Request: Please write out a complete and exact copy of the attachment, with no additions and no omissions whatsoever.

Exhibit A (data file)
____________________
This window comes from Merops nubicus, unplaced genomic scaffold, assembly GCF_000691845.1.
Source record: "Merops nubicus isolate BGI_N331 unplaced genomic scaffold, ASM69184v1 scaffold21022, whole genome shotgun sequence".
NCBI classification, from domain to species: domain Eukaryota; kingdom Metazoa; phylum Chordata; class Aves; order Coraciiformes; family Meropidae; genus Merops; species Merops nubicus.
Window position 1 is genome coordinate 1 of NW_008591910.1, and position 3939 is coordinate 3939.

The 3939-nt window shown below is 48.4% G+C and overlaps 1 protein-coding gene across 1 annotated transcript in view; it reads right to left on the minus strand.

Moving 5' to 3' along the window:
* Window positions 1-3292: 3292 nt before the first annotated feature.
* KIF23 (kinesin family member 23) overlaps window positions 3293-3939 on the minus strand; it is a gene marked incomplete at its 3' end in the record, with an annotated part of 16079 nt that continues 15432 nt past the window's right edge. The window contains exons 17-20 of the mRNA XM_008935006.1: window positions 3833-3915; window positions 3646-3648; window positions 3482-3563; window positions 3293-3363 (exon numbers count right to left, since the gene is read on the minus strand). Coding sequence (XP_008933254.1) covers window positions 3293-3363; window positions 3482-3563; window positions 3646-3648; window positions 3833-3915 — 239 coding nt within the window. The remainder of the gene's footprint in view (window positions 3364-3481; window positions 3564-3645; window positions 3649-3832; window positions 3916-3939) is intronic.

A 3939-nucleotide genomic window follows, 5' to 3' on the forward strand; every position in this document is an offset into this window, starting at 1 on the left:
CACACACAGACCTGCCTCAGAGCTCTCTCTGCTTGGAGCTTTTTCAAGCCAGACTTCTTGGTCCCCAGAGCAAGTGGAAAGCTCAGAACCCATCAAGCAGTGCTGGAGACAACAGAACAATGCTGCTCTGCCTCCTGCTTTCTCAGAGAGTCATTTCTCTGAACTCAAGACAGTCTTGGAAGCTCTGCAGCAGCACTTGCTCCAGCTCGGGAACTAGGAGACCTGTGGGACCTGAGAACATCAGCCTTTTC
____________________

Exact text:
This window comes from Merops nubicus, unplaced genomic scaffold, assembly GCF_000691845.1.
Source record: "Merops nubicus isolate BGI_N331 unplaced genomic scaffold, ASM69184v1 scaffold21022, whole genome shotgun sequence".
NCBI classification, from domain to species: domain Eukaryota; kingdom Metazoa; phylum Chordata; class Aves; order Coraciiformes; family Meropidae; genus Merops; species Merops nubicus.
Window position 1 is genome coordinate 1 of NW_008591910.1, and position 3939 is coordinate 3939.

The 3939-nt window shown below is 48.4% G+C and overlaps 1 protein-coding gene across 1 annotated transcript in view; it reads right to left on the minus strand.

Moving 5' to 3' along the window:
* Window positions 1-3292: 3292 nt before the first annotated feature.
* KIF23 (kinesin family member 23) overlaps window positions 3293-3939 on the minus strand; it is a gene marked incomplete at its 3' end in the record, with an annotated part of 16079 nt that continues 15432 nt past the window's right edge. The window contains exons 17-20 of the mRNA XM_008935006.1: window positions 3833-3915; window positions 3646-3648; window positions 3482-3563; window positions 3293-3363 (exon numbers count right to left, since the gene is read on the minus strand). Coding sequence (XP_008933254.1) covers window positions 3293-3363; window positions 3482-3563; window positions 3646-3648; window positions 3833-3915 — 239 coding nt within the window. The remainder of the gene's footprint in view (window positions 3364-3481; window positions 3564-3645; window positions 3649-3832; window positions 3916-3939) is intronic.

A 3939-nucleotide genomic window follows, 5' to 3' on the forward strand; every position in this document is an offset into this window, starting at 1 on the left:
CACACACAGACCTGCCTCAGAGCTCTCTCTGCTTGGAGCTTTTTCAAGCCAGACTTCTTGGTCCCCAGAGCAAGTGGAAAGCTCAGAACCCATCAAGCAGTGCTGGAGACAACAGAACAATGCTGCTCTGCCTCCTGCTTTCTCAGAGAGTCATTTCTCTGAACTCAAGACAGTCTTGGAAGCTCTGCAGCAGCACTTGCTCCAGCTCGGGAACTAGGAGACCTGTGGGACCTGAGAACATCAGCCTTTTC